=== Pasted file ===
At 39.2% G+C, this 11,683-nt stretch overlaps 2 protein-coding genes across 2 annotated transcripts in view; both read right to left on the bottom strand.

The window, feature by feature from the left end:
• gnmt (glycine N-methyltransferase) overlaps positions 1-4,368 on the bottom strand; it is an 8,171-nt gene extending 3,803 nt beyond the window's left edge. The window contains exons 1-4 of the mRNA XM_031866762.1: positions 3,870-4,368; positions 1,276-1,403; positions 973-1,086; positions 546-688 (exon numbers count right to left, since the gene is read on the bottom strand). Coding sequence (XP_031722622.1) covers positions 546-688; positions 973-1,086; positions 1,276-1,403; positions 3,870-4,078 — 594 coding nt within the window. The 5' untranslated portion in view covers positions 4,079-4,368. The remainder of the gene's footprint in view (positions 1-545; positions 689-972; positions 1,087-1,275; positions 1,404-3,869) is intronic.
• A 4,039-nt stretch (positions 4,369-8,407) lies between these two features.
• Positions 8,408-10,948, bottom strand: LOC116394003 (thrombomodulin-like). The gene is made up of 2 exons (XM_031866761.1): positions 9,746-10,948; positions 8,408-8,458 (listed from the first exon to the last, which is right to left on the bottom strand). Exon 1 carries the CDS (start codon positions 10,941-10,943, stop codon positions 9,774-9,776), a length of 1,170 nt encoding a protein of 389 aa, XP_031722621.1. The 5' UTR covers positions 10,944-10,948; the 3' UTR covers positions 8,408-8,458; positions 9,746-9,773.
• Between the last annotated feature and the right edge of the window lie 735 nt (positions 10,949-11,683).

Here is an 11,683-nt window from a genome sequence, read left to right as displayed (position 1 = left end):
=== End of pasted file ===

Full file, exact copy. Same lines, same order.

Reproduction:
At 39.2% G+C, this 11,683-nt stretch overlaps 2 protein-coding genes across 2 annotated transcripts in view; both read right to left on the bottom strand.

The window, feature by feature from the left end:
• gnmt (glycine N-methyltransferase) overlaps positions 1-4,368 on the bottom strand; it is an 8,171-nt gene extending 3,803 nt beyond the window's left edge. The window contains exons 1-4 of the mRNA XM_031866762.1: positions 3,870-4,368; positions 1,276-1,403; positions 973-1,086; positions 546-688 (exon numbers count right to left, since the gene is read on the bottom strand). Coding sequence (XP_031722622.1) covers positions 546-688; positions 973-1,086; positions 1,276-1,403; positions 3,870-4,078 — 594 coding nt within the window. The 5' untranslated portion in view covers positions 4,079-4,368. The remainder of the gene's footprint in view (positions 1-545; positions 689-972; positions 1,087-1,275; positions 1,404-3,869) is intronic.
• A 4,039-nt stretch (positions 4,369-8,407) lies between these two features.
• Positions 8,408-10,948, bottom strand: LOC116394003 (thrombomodulin-like). The gene is made up of 2 exons (XM_031866761.1): positions 9,746-10,948; positions 8,408-8,458 (listed from the first exon to the last, which is right to left on the bottom strand). Exon 1 carries the CDS (start codon positions 10,941-10,943, stop codon positions 9,774-9,776), a length of 1,170 nt encoding a protein of 389 aa, XP_031722621.1. The 5' UTR covers positions 10,944-10,948; the 3' UTR covers positions 8,408-8,458; positions 9,746-9,773.
• Between the last annotated feature and the right edge of the window lie 735 nt (positions 10,949-11,683).

Here is an 11,683-nt window from a genome sequence, read left to right as displayed (position 1 = left end):